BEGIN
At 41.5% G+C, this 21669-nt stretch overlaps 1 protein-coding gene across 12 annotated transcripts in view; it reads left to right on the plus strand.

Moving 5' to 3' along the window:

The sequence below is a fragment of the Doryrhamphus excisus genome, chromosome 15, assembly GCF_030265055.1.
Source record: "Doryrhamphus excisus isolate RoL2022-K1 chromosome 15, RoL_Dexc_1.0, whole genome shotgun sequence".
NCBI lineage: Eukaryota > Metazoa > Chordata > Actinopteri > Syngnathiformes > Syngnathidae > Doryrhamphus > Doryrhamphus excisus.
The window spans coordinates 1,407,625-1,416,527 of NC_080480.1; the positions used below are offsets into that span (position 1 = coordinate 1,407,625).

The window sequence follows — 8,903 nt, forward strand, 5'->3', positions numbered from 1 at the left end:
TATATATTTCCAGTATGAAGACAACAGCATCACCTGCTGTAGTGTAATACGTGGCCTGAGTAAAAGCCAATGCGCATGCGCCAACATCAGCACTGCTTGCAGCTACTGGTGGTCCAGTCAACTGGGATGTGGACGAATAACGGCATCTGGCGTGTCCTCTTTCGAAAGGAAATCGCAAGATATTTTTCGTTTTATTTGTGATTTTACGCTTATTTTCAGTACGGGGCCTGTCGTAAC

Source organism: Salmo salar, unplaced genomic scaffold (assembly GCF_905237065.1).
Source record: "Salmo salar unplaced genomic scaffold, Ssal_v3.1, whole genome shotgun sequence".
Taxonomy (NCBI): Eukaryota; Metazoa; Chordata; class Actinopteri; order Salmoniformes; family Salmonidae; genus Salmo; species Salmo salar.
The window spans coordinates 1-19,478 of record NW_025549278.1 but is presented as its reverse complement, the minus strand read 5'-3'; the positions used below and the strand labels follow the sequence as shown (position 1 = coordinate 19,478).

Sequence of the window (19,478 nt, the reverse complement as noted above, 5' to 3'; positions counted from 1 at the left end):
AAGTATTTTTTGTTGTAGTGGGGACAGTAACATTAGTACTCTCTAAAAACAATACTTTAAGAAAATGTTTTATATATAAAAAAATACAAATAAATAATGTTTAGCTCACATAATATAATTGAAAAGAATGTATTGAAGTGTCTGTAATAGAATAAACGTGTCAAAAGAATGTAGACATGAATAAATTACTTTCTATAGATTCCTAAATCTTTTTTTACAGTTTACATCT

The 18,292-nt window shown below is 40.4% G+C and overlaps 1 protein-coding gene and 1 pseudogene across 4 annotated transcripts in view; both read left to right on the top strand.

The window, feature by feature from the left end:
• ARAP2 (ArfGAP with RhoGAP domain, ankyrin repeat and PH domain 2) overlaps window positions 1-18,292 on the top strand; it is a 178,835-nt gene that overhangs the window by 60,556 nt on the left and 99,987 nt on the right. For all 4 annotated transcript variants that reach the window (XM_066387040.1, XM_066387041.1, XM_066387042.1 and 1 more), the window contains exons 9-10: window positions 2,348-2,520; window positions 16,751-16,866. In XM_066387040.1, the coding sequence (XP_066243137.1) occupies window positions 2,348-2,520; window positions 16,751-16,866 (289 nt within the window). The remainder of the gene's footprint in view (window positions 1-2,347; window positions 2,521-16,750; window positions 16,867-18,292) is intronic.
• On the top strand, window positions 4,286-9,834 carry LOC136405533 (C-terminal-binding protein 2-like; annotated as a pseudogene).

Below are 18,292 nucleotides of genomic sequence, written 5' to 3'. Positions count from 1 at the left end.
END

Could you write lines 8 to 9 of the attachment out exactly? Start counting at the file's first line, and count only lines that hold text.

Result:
TATATATTTCCAGTATGAAGACAACAGCATCACCTGCTGTAGTGTAATACGTGGCCTGAGTAAAAGCCAATGCGCATGCGCCAACATCAGCACTGCTTGCAGCTACTGGTGGTCCAGTCAACTGGGATGTGGACGAATAACGGCATCTGGCGTGTCCTCTTTCGAAAGGAAATCGCAAGATATTTTTCGTTTTATTTGTGATTTTACGCTTATTTTCAGTACGGGGCCTGTCGTAAC

Source organism: Salmo salar, unplaced genomic scaffold (assembly GCF_905237065.1).